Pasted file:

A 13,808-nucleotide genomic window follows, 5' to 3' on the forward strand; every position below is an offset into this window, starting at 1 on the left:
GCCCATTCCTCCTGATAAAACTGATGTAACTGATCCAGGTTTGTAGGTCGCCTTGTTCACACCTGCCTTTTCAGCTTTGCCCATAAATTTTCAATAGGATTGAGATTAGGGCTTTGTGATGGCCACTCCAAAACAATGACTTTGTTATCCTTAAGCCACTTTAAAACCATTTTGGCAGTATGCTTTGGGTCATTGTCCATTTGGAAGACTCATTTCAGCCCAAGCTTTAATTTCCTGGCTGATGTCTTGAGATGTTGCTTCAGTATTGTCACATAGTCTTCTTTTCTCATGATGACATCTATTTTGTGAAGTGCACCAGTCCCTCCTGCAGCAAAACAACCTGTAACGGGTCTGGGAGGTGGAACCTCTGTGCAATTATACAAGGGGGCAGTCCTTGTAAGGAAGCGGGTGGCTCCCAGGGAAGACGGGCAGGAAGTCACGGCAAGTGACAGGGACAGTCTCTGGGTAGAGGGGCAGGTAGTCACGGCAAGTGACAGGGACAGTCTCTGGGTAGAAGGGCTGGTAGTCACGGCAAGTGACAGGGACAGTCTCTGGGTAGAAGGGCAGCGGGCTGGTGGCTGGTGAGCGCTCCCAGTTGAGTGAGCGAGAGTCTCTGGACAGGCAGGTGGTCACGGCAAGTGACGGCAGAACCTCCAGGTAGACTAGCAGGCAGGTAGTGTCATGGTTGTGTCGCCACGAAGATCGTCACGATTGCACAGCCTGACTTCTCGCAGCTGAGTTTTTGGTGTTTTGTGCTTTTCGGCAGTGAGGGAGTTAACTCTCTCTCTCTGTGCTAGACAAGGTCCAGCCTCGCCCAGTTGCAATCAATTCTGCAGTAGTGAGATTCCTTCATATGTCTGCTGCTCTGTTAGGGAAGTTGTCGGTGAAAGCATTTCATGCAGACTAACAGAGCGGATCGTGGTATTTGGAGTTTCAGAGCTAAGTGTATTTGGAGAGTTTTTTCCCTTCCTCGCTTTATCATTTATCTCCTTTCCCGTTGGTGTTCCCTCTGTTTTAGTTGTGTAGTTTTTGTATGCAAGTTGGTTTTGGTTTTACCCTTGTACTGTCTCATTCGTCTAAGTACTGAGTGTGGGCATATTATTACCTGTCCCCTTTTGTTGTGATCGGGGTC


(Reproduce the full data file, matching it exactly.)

A 13,808-nucleotide genomic window follows, 5' to 3' on the forward strand; every position below is an offset into this window, starting at 1 on the left:
GCCCATTCCTCCTGATAAAACTGATGTAACTGATCCAGGTTTGTAGGTCGCCTTGTTCACACCTGCCTTTTCAGCTTTGCCCATAAATTTTCAATAGGATTGAGATTAGGGCTTTGTGATGGCCACTCCAAAACAATGACTTTGTTATCCTTAAGCCACTTTAAAACCATTTTGGCAGTATGCTTTGGGTCATTGTCCATTTGGAAGACTCATTTCAGCCCAAGCTTTAATTTCCTGGCTGATGTCTTGAGATGTTGCTTCAGTATTGTCACATAGTCTTCTTTTCTCATGATGACATCTATTTTGTGAAGTGCACCAGTCCCTCCTGCAGCAAAACAACCTGTAACGGGTCTGGGAGGTGGAACCTCTGTGCAATTATACAAGGGGGCAGTCCTTGTAAGGAAGCGGGTGGCTCCCAGGGAAGACGGGCAGGAAGTCACGGCAAGTGACAGGGACAGTCTCTGGGTAGAGGGGCAGGTAGTCACGGCAAGTGACAGGGACAGTCTCTGGGTAGAAGGGCTGGTAGTCACGGCAAGTGACAGGGACAGTCTCTGGGTAGAAGGGCAGCGGGCTGGTGGCTGGTGAGCGCTCCCAGTTGAGTGAGCGAGAGTCTCTGGACAGGCAGGTGGTCACGGCAAGTGACGGCAGAACCTCCAGGTAGACTAGCAGGCAGGTAGTGTCATGGTTGTGTCGCCACGAAGATCGTCACGATTGCACAGCCTGACTTCTCGCAGCTGAGTTTTTGGTGTTTTGTGCTTTTCGGCAGTGAGGGAGTTAACTCTCTCTCTCTGTGCTAGACAAGGTCCAGCCTCGCCCAGTTGCAATCAATTCTGCAGTAGTGAGATTCCTTCATATGTCTGCTGCTCTGTTAGGGAAGTTGTCGGTGAAAGCATTTCATGCAGACTAACAGAGCGGATCGTGGTATTTGGAGTTTCAGAGCTAAGTGTATTTGGAGAGTTTTTTCCCTTCCTCGCTTTATCATTTATCTCCTTTCCCGTTGGTGTTCCCTCTGTTTTAGTTGTGTAGTTTTTGTATGCAAGTTGGTTTTGGTTTTACCCTTGTACTGTCTCATTCGTCTAAGTACTGAGTGTGGGCATATTATTACCTGTCCCCTTTTGTTGTGATCGGGGTC